War of the Rebellion: Serial 100 Page 0544 Chapter LIX. OPERATIONS IN N. C., S. C., S. GA., AND E. FLA.

Search Civil War Official Records

of May a party of thieves had robbed the Western North Carolina Railroad Company of about 1,200 pounds of bacon. I immediately, after this being reported to me, made arrangements to follow the party and capture them if possible. I started out with thirty men at 12 o'clock in taking a part of the gang, if not all. I brought them to this station at 12 m. on the 19th day of May. Every one of them has acknowledged to me that they are the thieves, and I do therefore forward them to you as directed. I inclose a full list of their names. I also took a carbine out of the house of P. Kale, one of the party, and am informed that a number of different arms are in this vicinity belonging to the United States Government. I will have parties out daily to capture all I can lay hands on.

I am, very respectfully, your obedient servant,


Second Lieutenant, Commanding Company H, Fifty-second Pennsylvania Vols.

RICHMOND, May 20, 1865-2 p. m.

Major-General SCHOFIELD,


I received from the War Department a few days since an order to arrest immediately Colonel L. B. Northrop, commissary-general of subsistence. He was not in Richmond, and I now learn he was in Goldsborough last Friday, and probably went from there to Raleigh or Forestville, near Raleigh. I would be very much obliged to you if you would cause him to be searched for and arrested.




Goldsborough, N. C., May 20, 1865.

Lieutenant GEORGE ALLEN,

Acting Assistant Adjutant-General:

SIR: In compliance with Special Orders, Numbers 21, headquarters Third Division, Tenth Army Corps, dated Goldsborough, N. C., My 10, 1865, I have the honor to make the following report: On the 11th instant I proceeded to Sampson Country, N. C., to execute General Orders, Numbers 35, headquarters Department of North Carolina, dated Raleigh, N. C., May 4, 1865, and Special Orders, Numbers 31, headquarters Tenth Army Corps, dated Raleigh, N. C., May 7, 1865. I visited nearly all parts of the county and collected four carbines, five rifled muskets, and two revolvers. No ammunition could be found. Near Clinton a detachment of my command had a slight skirmish with three guerrillas, who were mounted and outran the detachment after several shots had been fired at them. We saw guerrillas several times, but did not succeed in capturing them, but captured one horse from them and brought in two others which were left by them with citizens to be called for by them when wanted. I organized a police force of fifty-one members of the most responsible citizens of the county, a roll of which is herewith transmitted. I found the people generally nearly destitute of provisions. The colored people that are unable to work will probably be driven from their former homes into the streets by their former masters.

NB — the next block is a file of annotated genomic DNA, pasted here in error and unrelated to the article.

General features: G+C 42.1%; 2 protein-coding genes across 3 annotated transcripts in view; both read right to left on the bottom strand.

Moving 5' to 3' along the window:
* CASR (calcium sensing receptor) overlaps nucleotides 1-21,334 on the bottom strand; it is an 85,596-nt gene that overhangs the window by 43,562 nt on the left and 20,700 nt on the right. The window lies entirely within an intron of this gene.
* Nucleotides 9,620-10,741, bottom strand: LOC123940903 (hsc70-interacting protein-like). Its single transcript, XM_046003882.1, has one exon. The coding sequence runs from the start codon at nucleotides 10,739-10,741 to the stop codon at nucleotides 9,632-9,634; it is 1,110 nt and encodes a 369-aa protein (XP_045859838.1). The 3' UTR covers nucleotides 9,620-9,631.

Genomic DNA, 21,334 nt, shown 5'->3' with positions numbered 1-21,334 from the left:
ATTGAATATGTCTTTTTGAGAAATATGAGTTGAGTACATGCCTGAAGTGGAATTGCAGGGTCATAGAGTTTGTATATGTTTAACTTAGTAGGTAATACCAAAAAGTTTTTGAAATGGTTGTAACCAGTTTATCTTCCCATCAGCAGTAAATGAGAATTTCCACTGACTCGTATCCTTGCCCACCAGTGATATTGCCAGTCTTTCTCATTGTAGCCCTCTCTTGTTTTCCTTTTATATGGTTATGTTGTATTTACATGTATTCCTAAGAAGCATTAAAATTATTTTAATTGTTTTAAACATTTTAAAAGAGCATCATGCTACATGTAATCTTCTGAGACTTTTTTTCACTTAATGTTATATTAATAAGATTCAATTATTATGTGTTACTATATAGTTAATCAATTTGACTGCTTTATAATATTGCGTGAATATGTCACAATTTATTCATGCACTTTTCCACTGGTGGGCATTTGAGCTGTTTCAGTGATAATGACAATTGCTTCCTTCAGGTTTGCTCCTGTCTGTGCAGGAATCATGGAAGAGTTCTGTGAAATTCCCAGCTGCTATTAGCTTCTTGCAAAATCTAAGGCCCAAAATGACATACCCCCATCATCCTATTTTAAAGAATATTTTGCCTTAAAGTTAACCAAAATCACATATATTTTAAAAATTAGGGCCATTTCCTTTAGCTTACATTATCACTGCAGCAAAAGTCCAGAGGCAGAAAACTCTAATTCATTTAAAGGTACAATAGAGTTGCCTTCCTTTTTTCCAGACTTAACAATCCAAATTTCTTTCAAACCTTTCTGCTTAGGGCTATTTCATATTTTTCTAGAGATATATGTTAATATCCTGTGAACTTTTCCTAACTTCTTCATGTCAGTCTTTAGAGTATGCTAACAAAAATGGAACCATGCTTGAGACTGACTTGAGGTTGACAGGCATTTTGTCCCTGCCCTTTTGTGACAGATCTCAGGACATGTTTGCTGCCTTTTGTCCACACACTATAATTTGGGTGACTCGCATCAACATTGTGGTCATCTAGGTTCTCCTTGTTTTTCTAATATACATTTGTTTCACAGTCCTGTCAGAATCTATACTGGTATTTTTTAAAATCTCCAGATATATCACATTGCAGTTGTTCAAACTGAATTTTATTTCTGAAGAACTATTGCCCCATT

I am, sir, with much respect, your obedient servant,


Captain, First U. S. Colored Troops.